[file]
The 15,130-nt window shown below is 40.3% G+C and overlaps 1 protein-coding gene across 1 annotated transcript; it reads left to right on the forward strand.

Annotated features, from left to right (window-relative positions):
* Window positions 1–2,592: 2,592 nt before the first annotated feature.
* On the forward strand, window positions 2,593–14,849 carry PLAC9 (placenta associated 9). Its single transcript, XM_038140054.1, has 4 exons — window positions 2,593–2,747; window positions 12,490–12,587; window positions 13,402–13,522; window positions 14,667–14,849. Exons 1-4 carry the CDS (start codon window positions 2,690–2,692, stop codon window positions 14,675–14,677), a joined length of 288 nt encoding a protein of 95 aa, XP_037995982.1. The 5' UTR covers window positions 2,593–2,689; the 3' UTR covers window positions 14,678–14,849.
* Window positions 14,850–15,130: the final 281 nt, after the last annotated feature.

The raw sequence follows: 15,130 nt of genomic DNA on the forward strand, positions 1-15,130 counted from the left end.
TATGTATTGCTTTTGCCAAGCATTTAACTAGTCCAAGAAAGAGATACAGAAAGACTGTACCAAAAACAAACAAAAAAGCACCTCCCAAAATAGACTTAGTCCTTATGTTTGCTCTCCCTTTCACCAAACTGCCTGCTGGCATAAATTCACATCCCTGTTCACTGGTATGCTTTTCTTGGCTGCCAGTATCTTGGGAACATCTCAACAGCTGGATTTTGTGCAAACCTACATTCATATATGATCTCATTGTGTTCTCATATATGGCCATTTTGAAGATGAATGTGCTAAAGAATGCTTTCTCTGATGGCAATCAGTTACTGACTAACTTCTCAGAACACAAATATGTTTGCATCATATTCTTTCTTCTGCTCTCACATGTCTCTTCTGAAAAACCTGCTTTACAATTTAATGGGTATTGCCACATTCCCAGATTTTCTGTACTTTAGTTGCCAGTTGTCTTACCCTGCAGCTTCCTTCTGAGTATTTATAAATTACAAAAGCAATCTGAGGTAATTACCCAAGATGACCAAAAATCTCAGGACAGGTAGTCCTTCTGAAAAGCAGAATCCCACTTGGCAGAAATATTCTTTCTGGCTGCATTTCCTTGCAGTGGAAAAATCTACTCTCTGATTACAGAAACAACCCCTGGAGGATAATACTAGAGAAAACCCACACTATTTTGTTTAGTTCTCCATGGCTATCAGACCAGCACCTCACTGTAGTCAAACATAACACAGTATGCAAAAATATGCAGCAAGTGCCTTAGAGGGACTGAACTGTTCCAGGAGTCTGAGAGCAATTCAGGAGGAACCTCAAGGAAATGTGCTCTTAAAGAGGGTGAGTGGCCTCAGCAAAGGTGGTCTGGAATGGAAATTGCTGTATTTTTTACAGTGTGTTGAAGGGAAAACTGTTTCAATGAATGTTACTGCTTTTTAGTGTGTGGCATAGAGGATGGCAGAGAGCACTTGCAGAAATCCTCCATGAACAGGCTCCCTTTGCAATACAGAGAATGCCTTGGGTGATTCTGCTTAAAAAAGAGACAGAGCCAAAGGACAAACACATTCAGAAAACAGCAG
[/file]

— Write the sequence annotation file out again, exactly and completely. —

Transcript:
The 15,130-nt window shown below is 40.3% G+C and overlaps 1 protein-coding gene across 1 annotated transcript; it reads left to right on the forward strand.

Annotated features, from left to right (window-relative positions):
* Window positions 1–2,592: 2,592 nt before the first annotated feature.
* On the forward strand, window positions 2,593–14,849 carry PLAC9 (placenta associated 9). Its single transcript, XM_038140054.1, has 4 exons — window positions 2,593–2,747; window positions 12,490–12,587; window positions 13,402–13,522; window positions 14,667–14,849. Exons 1-4 carry the CDS (start codon window positions 2,690–2,692, stop codon window positions 14,675–14,677), a joined length of 288 nt encoding a protein of 95 aa, XP_037995982.1. The 5' UTR covers window positions 2,593–2,689; the 3' UTR covers window positions 14,678–14,849.
* Window positions 14,850–15,130: the final 281 nt, after the last annotated feature.

The raw sequence follows: 15,130 nt of genomic DNA on the forward strand, positions 1-15,130 counted from the left end.
TATGTATTGCTTTTGCCAAGCATTTAACTAGTCCAAGAAAGAGATACAGAAAGACTGTACCAAAAACAAACAAAAAAGCACCTCCCAAAATAGACTTAGTCCTTATGTTTGCTCTCCCTTTCACCAAACTGCCTGCTGGCATAAATTCACATCCCTGTTCACTGGTATGCTTTTCTTGGCTGCCAGTATCTTGGGAACATCTCAACAGCTGGATTTTGTGCAAACCTACATTCATATATGATCTCATTGTGTTCTCATATATGGCCATTTTGAAGATGAATGTGCTAAAGAATGCTTTCTCTGATGGCAATCAGTTACTGACTAACTTCTCAGAACACAAATATGTTTGCATCATATTCTTTCTTCTGCTCTCACATGTCTCTTCTGAAAAACCTGCTTTACAATTTAATGGGTATTGCCACATTCCCAGATTTTCTGTACTTTAGTTGCCAGTTGTCTTACCCTGCAGCTTCCTTCTGAGTATTTATAAATTACAAAAGCAATCTGAGGTAATTACCCAAGATGACCAAAAATCTCAGGACAGGTAGTCCTTCTGAAAAGCAGAATCCCACTTGGCAGAAATATTCTTTCTGGCTGCATTTCCTTGCAGTGGAAAAATCTACTCTCTGATTACAGAAACAACCCCTGGAGGATAATACTAGAGAAAACCCACACTATTTTGTTTAGTTCTCCATGGCTATCAGACCAGCACCTCACTGTAGTCAAACATAACACAGTATGCAAAAATATGCAGCAAGTGCCTTAGAGGGACTGAACTGTTCCAGGAGTCTGAGAGCAATTCAGGAGGAACCTCAAGGAAATGTGCTCTTAAAGAGGGTGAGTGGCCTCAGCAAAGGTGGTCTGGAATGGAAATTGCTGTATTTTTTACAGTGTGTTGAAGGGAAAACTGTTTCAATGAATGTTACTGCTTTTTAGTGTGTGGCATAGAGGATGGCAGAGAGCACTTGCAGAAATCCTCCATGAACAGGCTCCCTTTGCAATACAGAGAATGCCTTGGGTGATTCTGCTTAAAAAAGAGACAGAGCCAAAGGACAAACACATTCAGAAAACAGCAG